Friday, August 8, 2014

Ruby

Ruby, Cynthia Bond
978-0-8041-3909-0
$25, 333 pgs

Ruby Bell was a constant reminder of what could befall a woman whose shoe heels were too high. The people of Liberty Township wove her into cautionary tales of the wages of sin and travel. They called her buck-crazy. Howling, half-naked mad. The fact that she had come back from New York City made this somewhat understandable to the town.

Ruby may be the best book I’ve read so far this year and it’s been a great year for books. I stand in awe of, and humbled by, the talent of Cynthia Bond. She has created a meaty Southern Gothic gumbo of family, friendship, religion, prejudice, history, sex, opportunism and violence set in East Texas, which is apparently a natural theater for a particular brand of backwardness and cruelty endemic to the American South. Think Jasper and Vidor. Shudder. There are too many trees – makes me claustrophobic and you can’t see what the hell is going on a hundred yards away. And you really really need to know what’s going on in East Texas.

In 1963 Ruby Bell returns to the East Texas township of Liberty after having escaped to New York City (wherein she described herself as “…lost and found, all at the same time…”) many years earlier. Ruby had been taught from a small child that her body was, in her words, a “vending machine,” and so she put what she believed her only asset to work. As the consort of a society woman and philanthropist in New York, Ruby met Baldwin, Ellison, Bukowski, and de Kooning, attended the City College of New York, and wore Chanel and Pucci. Racism certainly still existed in the North, just not the drawling in-your-face sort she grew up with. Ruby is called back to Liberty when her childhood friend dies and observes that she “…has not breathed in that particular odor of obeisance for nearly a decade.”

Ephram Jennings has lived in Liberty all his life and fell absolutely in love with Ruby as a child. “…The sweet little girl with long braids. The kind of pretty it hurt to look at, like candy on a sore tooth.” Ephram was raised by his sister Celia after his mother was driven insane and committed by his father, the reverend Jennings (who is best and appropriately described as the dregs left behind when the scum of the earth moves on to greener pastures), and the good reverend was lynched. Ephram has never married, remaining with the regimented Celia, a good Christian woman. She said sarcastically.

Ruby’s poor, battered psyche learned to disassociate as a small child. What began as a self-defense mechanism merges with an unfortunate genetic predisposition that expands over the next decade so that Ruby’s mind spends less and less time in residence. Her descent into madness is excruciating but her reality is worse. It is an agony to watch Ruby and Ephram come so close to healing each other while his sister, convinced of her own righteousness and simultaneously steeped in false Christian humility, attempts to keep them apart. The welcoming committee of good Christian women is eleven years late. They aren’t interested in helping Ruby. They aren’t even really interested in whether Ephram is going to hell. He is an embarrassment in his bid for freedom; he has slipped the reins and some people will punish you for doing what they are too cowardly and/or unimaginative to do themselves.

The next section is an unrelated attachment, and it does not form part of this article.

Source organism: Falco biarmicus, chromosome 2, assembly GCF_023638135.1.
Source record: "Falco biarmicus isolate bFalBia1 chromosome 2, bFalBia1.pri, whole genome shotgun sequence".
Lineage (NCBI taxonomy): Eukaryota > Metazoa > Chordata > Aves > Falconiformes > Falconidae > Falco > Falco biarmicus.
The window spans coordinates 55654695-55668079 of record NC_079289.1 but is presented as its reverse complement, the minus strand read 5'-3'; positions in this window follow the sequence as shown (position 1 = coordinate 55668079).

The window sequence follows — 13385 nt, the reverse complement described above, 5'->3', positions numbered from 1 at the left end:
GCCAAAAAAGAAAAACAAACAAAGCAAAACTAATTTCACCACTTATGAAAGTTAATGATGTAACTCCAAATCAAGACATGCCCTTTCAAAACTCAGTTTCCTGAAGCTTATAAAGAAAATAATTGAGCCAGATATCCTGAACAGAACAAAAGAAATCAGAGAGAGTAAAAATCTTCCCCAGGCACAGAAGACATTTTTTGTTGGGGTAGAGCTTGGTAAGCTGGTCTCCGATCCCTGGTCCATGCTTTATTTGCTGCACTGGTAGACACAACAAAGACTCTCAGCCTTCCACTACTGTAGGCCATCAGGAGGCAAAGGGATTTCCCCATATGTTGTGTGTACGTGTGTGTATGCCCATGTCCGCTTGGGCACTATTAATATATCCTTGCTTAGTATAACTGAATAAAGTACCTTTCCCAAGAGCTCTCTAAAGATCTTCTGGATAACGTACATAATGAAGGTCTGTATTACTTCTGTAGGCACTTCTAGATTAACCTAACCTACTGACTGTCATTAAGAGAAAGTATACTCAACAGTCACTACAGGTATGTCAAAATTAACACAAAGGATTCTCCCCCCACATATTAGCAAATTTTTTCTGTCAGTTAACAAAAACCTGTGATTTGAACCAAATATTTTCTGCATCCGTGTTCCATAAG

Ruby benefits from an engrossing story, authentic dialogue that is practically a dialect of its own, and sense of place that is mesmerizing. You can smell the piney woods, feel the humidity on your upper lip, and hear the gospel songs. But the crowning glory of Ruby is its language. I don’t remember when I’ve read anything so beautiful, truly. A couple of examples:

[When Ephram goes a-courting]

About twenty other people found themselves wandering the back road to Bell land that day to see if Ephram would fall down and start foaming the evil out of his mouth. Instead they watched a lone man clean and tote and haul. But it was still more than enough. It wasn’t just the exhibition of sin that Celia Jennings had painted so beautifully during testimony that morning. It was the pure, unadulterated, juicy, unholy spectacle of the thing. The scarecrow crazy whore of Liberty had taken up with the township’s mule of a deacon.

[a description of the woods]
Cynthia Bond
The piney woods were full of sound. Trees cracking and falling to their death; the knell of axes echoing into green; the mewl of baby hawks waiting for Mama’s catch. Bull frogs and barn owls. The call of crows and the purring of doves. The screams of a Black man. The slowing of a heart. All captured, hushed and held under the colossal fur of pine and oak, magnolia, hickory and sweet gum. Needles and capillary branches interlaced to make an enormous net, so that whatever rose, never broke through to sky. The woods held stories too, and emotions and objects: a tear of sleeve, bits of hair, long-buried bones, lost buttons. But mostly, the piney woods hoarded sound.

I took seven pages of notes as I read Ruby and at one point my pen has ripped the paper from anger. Make no mistake: Ruby is not an easy read. But it is necessary. Have courage and you will feel your soul stretching. There is no Disney ending here but there is hope. I am rooting for Ruby and Ephram. 

Finally, she said, “You think I’m crazy.”
“Naw, I don’t.”
“Well, you wrong. I’m crazy, but that don’t make me stupid.”
“Then tell me what you’re watching.”

Without turning her head she took one step onto a bridge named Ephram.

No comments:

Post a Comment